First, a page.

4. whoa. convicted. i always use mystery to describe god because it felt so much bigger than my fundamentalist past allowed god to be–but i see what you are saying! god incarnate is a god revealed. you are a continuing inspiration to me.


  5. I love this analysis. And I’m going to think about it for awhile, since I’m not sure how I feel about your thesis. But first thoughts: Nature and the Goddess are still mysterious, in the sense that there is always more to learn and explore, but for me the difference is that in matriarchal spirituality, the sacred is open to all who seek, and it’s available in the everyday miracle of life, for all people. By contrast, in patriarchal religions, as in patriarchal culture, the goal is to keep things mysterious and secret in order to maintain political control. It’s a matter of access. Sacred secrets of the patriarchy that are transcendent, mysterious, and esoteric require someone in power to initiate, organize, authorize, explain, discipline. When the sacred is Life itself, no one can control access to the divine.


    1. …”but for me the difference is that in matriarchal spirituality, the sacred is open to all who seek, and it’s available in the everyday miracle of life, for all people.”

      I couldn’t agree with you more. In this regard, I am uncomfortable with aspects of Wicca that are inherited from esoteric traditions. I don’t see any need for secrecy or esoteric knowledge. It is natural to love life, though some of us lost that capacity as we grew older. For us it may not be “easy” to recover a childlike love for life and combine it with an adult knowledge of suffering leading to a desire to make the world a better place, but there is nothing “secret” or “mysterious” about loving the beauty of life.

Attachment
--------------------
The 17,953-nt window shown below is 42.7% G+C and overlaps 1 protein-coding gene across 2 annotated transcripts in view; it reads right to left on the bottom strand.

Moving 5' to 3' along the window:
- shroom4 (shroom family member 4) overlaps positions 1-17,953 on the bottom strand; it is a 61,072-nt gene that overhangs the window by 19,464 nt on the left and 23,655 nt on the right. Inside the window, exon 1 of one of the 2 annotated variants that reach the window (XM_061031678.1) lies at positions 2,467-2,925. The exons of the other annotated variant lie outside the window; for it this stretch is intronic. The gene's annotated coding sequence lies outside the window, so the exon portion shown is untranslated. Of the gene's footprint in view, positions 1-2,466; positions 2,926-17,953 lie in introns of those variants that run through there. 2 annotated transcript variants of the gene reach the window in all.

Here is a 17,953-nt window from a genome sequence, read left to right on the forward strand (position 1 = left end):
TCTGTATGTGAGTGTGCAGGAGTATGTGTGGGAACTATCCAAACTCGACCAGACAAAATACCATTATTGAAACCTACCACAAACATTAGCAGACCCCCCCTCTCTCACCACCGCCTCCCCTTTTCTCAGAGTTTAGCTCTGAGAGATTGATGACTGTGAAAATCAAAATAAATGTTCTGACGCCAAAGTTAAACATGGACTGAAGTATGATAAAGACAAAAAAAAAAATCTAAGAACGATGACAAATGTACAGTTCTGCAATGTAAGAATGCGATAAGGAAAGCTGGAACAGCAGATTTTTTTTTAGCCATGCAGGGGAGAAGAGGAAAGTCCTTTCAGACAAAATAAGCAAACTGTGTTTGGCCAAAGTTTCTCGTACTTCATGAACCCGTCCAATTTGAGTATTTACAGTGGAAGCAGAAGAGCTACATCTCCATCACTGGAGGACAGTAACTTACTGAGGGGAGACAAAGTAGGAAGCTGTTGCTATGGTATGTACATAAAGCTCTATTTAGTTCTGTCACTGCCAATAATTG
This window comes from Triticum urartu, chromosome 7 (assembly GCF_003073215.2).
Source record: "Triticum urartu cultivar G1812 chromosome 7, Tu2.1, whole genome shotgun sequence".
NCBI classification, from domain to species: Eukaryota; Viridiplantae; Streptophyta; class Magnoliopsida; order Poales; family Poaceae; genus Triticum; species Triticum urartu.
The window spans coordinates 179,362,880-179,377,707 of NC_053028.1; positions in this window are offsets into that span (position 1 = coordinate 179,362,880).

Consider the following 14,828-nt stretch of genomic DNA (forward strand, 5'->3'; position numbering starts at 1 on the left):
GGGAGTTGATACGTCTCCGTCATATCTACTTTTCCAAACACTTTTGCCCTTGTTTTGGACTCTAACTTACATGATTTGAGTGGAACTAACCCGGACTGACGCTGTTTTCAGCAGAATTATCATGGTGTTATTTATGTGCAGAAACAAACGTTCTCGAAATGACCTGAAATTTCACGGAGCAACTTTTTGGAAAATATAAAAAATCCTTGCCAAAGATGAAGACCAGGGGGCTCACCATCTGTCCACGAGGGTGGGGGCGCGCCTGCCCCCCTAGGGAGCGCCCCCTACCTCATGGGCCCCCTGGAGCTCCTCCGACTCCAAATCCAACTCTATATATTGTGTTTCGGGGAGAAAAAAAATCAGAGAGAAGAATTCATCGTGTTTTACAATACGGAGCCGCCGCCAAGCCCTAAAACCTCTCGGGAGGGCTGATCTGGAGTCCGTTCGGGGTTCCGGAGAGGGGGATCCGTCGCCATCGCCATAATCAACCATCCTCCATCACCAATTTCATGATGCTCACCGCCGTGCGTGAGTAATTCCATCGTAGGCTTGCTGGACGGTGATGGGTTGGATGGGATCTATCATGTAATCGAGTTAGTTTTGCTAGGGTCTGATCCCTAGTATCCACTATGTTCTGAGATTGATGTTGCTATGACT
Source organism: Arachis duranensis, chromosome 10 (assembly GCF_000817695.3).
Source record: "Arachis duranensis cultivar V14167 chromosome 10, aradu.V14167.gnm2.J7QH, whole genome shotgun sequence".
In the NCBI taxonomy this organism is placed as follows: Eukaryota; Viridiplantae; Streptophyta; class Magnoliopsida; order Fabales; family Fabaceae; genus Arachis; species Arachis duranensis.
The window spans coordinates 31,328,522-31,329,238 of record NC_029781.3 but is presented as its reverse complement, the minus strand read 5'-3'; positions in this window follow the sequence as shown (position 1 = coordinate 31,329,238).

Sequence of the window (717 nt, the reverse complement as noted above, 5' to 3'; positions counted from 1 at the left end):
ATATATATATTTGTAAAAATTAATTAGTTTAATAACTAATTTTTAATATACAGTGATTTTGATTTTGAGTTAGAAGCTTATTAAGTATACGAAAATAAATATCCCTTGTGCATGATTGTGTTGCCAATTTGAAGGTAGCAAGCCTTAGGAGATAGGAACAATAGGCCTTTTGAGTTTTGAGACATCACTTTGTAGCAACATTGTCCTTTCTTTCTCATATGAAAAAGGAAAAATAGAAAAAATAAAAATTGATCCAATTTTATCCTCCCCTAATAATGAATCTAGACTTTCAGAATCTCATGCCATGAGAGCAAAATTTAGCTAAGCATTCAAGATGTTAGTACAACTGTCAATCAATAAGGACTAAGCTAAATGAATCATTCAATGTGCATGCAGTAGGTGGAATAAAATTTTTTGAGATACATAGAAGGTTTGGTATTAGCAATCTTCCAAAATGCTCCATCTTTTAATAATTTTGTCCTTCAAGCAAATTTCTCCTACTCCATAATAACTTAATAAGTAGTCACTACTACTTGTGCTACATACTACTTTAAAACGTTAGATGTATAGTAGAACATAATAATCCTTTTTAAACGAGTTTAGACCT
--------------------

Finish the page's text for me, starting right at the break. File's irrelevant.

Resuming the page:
6. Even if I were a complete materialist, which I’m not, I would have to disagree with this analysis, Carol. Materialistic science has still not explained life, the universe, and everything,* so there are still scientific mysteries out there, things that are difficult or impossible to explain (the definition of mystery). As a Wiccan who is unschooled in Christian theology, I doubt that God’s “divine judgment” has anything to with my experience that the Goddess is a mystery, since I totally reject such a notion. And since for me the Goddess is the allness of life — which includes the good, the bad, and the ugly — “the problem of evil” has nothing to do with my feeling that Goddess is a mystery. And since I’ve spent much of my time in the last 20 years trying to show how our Platonic heritage has led to either/or understandings that hinder our thought processes and lead to unnecessary conflicts, I doubt that Plato has much to do with my experience that Goddess is a mystery.